Probably discovered by Charles Messier in March or April, 1781.
Independently rediscovered by William Herschel on April 12, 1789.
[According to Owen Gingerich, Messier added a
position by hand to his personal copy of the catalog which was identified by
Owen Gingerich in 1953 as that of H IV.61 = NGC 3992, which is now called
M109. This position is given in Sky and Telescope for September 1953, p. 289,
as "11'43=54d.5," or RA=11h 43m, Dec=+54.5 deg (c. 1781.3).
In the xerox copy of this catalog owned by the author, this position is
almost missing: only suggestions of the two first digits are just readable.
This position is strange: RA coincides almost exactly with NGC 3953 (and with
Gamma UMa). Dec with NGC 3992.
If Messier actually should have seen NGC 3992, it would be his original discovery, as Méchain almost certainly saw NGC 3953, see below - hf]
(manuscript:) Nebula near Gamma UMa, same right ascension a bit near this star and 1 deg .. more south. Discovered by M. Méchain on March 12, 1781.
[As found by Henk Bril in 2006, this position coincides well with NGC 3953, not NGC 3992. Therefore, we acknowledge this here by assigning that object the designation M109B. We prefer to keep also the name "M109," or if you prefer "M109A," for NGC 3992, first because this is widely used, and second to acknowledge Messier's probable or possible original discovery of this object. - hf]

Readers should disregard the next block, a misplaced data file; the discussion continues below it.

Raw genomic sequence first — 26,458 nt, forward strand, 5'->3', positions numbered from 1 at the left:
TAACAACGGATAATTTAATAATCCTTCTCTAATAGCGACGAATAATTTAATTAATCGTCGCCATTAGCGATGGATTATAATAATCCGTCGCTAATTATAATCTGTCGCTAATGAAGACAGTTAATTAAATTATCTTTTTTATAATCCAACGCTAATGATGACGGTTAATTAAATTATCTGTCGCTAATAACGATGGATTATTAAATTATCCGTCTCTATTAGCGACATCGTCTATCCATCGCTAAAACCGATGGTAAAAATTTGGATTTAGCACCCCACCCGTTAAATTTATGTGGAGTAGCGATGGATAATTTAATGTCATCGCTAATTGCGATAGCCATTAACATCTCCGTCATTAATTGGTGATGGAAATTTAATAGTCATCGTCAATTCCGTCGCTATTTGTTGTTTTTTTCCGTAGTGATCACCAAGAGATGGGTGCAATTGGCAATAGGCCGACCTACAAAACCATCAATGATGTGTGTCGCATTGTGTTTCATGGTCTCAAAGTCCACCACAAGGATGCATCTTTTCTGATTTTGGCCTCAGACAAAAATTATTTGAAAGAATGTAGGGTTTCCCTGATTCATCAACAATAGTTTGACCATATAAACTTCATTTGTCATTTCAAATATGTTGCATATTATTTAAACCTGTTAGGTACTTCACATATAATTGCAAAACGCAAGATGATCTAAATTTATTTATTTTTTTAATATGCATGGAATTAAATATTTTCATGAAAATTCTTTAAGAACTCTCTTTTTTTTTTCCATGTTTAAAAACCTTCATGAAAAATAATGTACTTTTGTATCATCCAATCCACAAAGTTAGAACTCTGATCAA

[This position is not apparent in the author's xerox copy. If Messier actually observed NGC 3992, it would have been his personal, original discovery - hf]
Although Flammarion found Messier's notation of the position of the nebula near Gamma Ursae Majoris [..] he made no attempt to number it, and because Méchain did not give precise positions, Dr. Hogg omitted identifications of this and the other nebula near Beta Ursae Majoris. From my study of this region, the nebula near Beta is unambiguously NGC 3556, while an examination of the critical limiting magnitude of the catalogue indicates that the one near Gamma must be NGC 3992, a fact confirmed by the position Messier added to his personal copy. Thus, if the objects from M104 to M107 are included, it seems logical to me to number NGC 3556 and NGC 3992 as M108 and M109 respectively, especially as they are mentioned in the original catalogue.
[While exactly so for M108, the limiting magnitude of the Messier objects would allow for another identification: NGC 3953 of mag 10.1. A closer look at the position mentioned in Messier's manuscript notes suggests this latter identification more than that with NGC 3992.]
Last Modification: January 6, 2021